By Jonathan Talamani
This blog post summarizes a longer Working Paper available on the Center’s website.
Colorado’s Clean Air-Clean Jobs Act (CACJA) requires utilities to create plans that reduce NOx emissions by 70% at a specified portion of their coal-fired electricity generation facilities by the end of 2017. It allows utilities to make use of many different methods to achieve those reductions, but encourages and incentivizes the replacement of coal-based generation with natural gas. Utilities must seek approval for their plans from state agencies, and must work closely with those agencies in designing such plans.
The primary entity impacted by the act will be the Public Service Company of Colorado (PSCo), the monopoly utility in the state. PSCo’s current revised plan, pending (as of October 16, 2010) before the Colorado Public Utilities Commission (PUC), calls for installing emissions reduction equipment, retiring a number of coal facilities, increasing utilization of natural gas facilities, and constructing new natural gas plants. It is projected to reduce NOx emissions at the covered facilities by 77% by the end of 2017 and to reduce CO2 emissions at the covered facilities by over 20% by 2016.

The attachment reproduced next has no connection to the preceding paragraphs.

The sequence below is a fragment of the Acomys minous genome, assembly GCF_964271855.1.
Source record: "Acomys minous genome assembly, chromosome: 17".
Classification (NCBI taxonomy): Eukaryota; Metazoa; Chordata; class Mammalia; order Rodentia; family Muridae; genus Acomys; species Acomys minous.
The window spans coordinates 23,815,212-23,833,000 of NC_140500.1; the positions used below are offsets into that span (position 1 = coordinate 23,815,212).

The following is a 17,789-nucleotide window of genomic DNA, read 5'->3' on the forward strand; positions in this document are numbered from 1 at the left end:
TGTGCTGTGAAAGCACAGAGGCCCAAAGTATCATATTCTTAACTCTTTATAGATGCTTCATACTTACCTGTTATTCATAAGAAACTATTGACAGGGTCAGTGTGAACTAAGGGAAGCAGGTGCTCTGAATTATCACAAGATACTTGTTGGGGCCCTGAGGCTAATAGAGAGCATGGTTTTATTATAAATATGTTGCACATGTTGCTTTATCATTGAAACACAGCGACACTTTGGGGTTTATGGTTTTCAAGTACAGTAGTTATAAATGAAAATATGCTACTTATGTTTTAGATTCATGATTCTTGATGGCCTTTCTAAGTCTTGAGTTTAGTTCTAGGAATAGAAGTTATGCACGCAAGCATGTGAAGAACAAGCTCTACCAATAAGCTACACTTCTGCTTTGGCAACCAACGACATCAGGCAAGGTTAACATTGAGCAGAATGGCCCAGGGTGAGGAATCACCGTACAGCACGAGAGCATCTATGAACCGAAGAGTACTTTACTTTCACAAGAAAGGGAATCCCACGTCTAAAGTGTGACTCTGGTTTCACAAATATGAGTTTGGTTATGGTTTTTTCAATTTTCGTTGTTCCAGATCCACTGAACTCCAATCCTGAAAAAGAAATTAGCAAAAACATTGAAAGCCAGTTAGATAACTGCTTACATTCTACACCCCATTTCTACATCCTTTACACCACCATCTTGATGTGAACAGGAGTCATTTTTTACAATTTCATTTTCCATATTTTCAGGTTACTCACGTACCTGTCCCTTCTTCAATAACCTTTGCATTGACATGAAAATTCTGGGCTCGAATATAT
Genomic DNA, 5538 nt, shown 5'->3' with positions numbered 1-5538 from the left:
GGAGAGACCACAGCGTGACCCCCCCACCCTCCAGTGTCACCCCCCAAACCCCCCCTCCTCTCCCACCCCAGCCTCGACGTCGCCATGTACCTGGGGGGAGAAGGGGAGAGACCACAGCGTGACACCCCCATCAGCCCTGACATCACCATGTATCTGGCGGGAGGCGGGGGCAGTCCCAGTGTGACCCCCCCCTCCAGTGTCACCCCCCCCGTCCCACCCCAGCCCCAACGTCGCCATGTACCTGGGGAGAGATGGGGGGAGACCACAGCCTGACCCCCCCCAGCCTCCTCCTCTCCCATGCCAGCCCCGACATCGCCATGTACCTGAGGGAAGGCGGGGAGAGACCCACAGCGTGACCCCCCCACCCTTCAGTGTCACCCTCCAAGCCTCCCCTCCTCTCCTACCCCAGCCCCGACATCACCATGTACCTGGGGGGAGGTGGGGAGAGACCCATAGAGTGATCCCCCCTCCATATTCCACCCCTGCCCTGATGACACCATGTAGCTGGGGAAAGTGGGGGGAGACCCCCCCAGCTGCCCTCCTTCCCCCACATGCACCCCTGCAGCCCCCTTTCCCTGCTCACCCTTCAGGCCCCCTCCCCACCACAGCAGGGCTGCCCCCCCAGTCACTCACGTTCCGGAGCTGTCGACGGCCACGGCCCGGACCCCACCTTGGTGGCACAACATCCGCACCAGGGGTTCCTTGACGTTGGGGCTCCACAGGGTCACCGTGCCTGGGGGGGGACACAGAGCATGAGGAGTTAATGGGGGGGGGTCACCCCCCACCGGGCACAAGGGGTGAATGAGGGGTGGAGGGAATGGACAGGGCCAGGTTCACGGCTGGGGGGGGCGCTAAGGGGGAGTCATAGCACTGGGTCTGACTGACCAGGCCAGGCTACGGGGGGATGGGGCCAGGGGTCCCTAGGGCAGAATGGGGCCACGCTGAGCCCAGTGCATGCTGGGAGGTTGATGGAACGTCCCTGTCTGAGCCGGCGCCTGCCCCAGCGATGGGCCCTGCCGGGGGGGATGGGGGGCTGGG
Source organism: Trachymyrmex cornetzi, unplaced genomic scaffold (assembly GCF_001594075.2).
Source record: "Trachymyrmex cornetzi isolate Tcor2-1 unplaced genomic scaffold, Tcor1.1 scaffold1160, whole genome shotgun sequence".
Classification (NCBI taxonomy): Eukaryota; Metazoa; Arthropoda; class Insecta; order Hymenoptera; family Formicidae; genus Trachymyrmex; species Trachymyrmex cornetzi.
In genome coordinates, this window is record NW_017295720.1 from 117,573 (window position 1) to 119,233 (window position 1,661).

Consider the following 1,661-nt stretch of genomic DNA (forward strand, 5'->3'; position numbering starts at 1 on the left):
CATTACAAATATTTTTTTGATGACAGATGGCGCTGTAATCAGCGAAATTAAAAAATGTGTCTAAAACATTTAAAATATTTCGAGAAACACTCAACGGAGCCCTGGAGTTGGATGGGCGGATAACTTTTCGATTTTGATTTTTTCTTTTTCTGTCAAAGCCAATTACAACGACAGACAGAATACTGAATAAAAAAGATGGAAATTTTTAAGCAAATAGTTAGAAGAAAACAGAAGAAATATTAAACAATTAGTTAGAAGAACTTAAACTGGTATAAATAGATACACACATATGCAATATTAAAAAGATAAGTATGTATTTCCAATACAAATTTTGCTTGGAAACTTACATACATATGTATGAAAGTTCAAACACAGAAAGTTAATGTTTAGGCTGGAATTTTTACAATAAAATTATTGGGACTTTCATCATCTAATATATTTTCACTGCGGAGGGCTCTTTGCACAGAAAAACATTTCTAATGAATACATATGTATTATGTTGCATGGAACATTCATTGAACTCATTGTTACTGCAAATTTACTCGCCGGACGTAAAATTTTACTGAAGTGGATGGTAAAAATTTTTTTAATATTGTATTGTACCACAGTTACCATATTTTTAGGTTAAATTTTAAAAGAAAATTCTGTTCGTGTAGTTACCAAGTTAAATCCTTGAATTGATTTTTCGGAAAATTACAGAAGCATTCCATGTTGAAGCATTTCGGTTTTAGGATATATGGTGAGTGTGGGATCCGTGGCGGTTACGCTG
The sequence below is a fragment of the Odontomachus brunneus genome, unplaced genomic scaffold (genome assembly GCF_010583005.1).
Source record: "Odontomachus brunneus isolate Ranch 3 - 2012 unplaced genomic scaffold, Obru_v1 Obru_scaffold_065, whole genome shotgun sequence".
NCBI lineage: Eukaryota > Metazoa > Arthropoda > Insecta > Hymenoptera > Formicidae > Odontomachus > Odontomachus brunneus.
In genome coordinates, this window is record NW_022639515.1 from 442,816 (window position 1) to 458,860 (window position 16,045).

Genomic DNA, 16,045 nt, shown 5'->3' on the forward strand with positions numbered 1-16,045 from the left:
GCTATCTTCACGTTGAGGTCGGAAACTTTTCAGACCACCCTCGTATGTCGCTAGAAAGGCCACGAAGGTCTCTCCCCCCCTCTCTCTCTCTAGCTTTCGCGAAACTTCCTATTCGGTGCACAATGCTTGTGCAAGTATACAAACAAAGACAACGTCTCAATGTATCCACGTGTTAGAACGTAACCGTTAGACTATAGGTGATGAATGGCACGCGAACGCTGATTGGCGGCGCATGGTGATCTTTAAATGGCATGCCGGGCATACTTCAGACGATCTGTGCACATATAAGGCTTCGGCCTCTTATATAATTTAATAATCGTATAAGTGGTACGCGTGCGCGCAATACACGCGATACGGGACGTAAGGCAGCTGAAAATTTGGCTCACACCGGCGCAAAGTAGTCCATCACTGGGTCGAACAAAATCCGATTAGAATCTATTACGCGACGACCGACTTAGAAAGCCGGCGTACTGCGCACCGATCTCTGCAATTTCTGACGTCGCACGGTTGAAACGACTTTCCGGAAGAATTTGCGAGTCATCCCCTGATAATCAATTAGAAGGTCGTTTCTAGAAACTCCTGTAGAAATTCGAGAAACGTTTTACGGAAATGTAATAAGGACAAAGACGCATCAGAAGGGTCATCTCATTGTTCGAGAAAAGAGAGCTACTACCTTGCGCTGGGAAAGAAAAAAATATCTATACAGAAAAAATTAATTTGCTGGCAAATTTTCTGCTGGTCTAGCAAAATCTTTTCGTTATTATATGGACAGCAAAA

It is not clear whether the approach that succeeded in CACJA is politically feasible in other states, since Colorado is uniquely amenable to this approach in a few ways. First, natural gas is a major industry in Colorado. Second, Colorado has relatively low energy costs and relatively high median family income as compared with other states. Third, Colorado is currently non-compliant with the National Ambient Air Quality Standard (NAAQS) for Ozone and was motivated, in part, to preempt federal regulation by passing a state law to reduce air pollution.
CACJA has a few advantages. Most importantly, it includes a concrete emissions reduction requirement. It also allows real flexibility to the utility and requires the utility to work closely with, and earn approval from, government agencies. Finally, CACJA was able to garner political support from diverse interest groups.
CACJA also has some clear disadvantages. Most obviously, it requires reductions in NOx, rather than CO2 or greenhouse gases in general. Equally important, it only requires reductions at a portion of the utility’s coal-fired plants and allows utilities to open brand new coal facilities that are not regulated under the act. Furthermore, the bill may be excessively accommodating toward the public utilities and does not create enforcement authority.
While it remains to be seen whether CACJA will serve as a model for other states seeking to incentivize coal plant decommissioning, for the time being the bill stands as an important example of the kinds of state-level action being taken in the absence of comprehensive federal standards on climate and energy.